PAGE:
In a market that understood most platforms as aggregators, it weren’t easy for us to shift the mindset of many. But shift we did, with small schools, home chefs, street cafes – anyone who had a small but regular customer base – They were the first ones to catch on.

There lay the problem though. We were converting a set of customers whose businesses relied on products like Whats App and Facebook, to connect with their customers. These tools were never meant for businesses but for casual chat.

So whilst Swapp solved our customers’ pain they had with these brilliantly engineered tools, we also gave them a set of new pain –utterly poor experience.

The silver lining on those dark clouds was that our eCommerce module was working better and we set to work the market with that.

121 sign ups and a year later, Swapp looked like a product that bridged some of the gaps in the market, but also looked increasingly like a food app. 80% or more of our customers were businesses from food space. This posed a problem for us to launch our new version – now robustly engineered and with UI/UX that lends itself as a smooth, easy to use platform.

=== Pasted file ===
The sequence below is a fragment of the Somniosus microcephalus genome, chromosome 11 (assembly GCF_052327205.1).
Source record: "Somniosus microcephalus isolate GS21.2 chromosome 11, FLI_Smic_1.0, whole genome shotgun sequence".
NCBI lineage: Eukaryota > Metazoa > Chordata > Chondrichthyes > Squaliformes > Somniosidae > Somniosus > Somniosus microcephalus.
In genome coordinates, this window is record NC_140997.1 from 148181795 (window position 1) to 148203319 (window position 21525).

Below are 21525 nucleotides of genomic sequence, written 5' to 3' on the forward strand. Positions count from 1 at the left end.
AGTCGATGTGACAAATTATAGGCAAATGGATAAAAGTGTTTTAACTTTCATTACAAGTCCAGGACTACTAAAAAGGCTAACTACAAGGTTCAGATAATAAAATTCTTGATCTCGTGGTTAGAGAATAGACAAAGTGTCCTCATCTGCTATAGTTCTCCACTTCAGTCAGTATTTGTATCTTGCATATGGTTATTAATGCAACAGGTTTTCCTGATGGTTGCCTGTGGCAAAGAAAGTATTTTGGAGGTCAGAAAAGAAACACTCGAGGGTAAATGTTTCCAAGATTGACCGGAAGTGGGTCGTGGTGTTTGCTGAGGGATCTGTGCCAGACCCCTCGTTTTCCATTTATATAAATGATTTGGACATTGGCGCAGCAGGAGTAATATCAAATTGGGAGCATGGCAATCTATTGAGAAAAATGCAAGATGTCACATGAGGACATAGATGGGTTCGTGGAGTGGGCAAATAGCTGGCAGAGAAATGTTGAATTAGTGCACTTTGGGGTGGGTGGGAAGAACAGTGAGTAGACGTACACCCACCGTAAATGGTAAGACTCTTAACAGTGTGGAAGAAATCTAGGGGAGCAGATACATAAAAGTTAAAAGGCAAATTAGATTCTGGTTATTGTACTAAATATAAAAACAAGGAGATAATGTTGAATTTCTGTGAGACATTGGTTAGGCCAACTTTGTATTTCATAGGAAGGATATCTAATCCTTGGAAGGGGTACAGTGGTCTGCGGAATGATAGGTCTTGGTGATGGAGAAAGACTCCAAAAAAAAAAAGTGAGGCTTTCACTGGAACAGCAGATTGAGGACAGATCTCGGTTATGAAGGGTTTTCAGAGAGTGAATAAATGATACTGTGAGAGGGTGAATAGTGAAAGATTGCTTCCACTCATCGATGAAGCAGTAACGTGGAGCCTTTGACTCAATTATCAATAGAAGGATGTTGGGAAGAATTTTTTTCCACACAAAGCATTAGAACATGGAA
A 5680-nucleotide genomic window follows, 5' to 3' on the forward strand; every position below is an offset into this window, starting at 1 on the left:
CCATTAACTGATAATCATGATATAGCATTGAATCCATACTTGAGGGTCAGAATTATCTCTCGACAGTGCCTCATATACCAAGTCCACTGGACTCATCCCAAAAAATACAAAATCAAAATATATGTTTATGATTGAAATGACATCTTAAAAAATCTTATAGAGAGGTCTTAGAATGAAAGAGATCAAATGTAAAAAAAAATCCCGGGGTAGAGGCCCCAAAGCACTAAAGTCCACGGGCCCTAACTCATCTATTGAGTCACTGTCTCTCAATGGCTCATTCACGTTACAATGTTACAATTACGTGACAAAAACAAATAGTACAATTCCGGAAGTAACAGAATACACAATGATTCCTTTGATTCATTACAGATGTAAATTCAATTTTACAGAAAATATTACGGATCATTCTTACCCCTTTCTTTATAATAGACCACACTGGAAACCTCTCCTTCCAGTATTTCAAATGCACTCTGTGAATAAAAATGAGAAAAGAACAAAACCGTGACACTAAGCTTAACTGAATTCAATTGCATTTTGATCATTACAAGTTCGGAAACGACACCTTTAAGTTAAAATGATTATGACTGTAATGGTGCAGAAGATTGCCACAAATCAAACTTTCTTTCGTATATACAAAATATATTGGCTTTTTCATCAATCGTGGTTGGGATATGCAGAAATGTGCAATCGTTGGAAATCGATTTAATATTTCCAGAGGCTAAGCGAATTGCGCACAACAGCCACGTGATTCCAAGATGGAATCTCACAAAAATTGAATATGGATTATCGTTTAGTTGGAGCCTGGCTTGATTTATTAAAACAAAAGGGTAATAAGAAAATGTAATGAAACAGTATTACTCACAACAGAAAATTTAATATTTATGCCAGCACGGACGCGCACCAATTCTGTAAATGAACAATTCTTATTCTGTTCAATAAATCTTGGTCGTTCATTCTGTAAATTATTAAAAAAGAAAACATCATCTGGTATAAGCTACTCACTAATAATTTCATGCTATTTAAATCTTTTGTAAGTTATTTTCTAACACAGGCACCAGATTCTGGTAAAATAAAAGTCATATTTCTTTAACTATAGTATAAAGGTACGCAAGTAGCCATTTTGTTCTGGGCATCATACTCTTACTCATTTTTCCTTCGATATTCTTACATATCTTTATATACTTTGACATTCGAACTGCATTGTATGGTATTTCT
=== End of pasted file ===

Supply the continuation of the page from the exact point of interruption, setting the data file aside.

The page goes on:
We were dealing with an identity crisis for our brand.

Rebranding is a decision most businesses would take with extreme trepidation. It is no different with us as well but the writing on the wall was clear. Rebrand or lose the product’s edge even before it is hatched well.

Thus was born, ONNE.

It is the new name and a new chapter for Swapp. We have embraced this change with the seriousness it accords. Erm…but somewhere down at an emotional level, there is a pinch. But that is how it is. Right?

What is in a name? Obviously a lot.

Ashwin  Panicker
CEO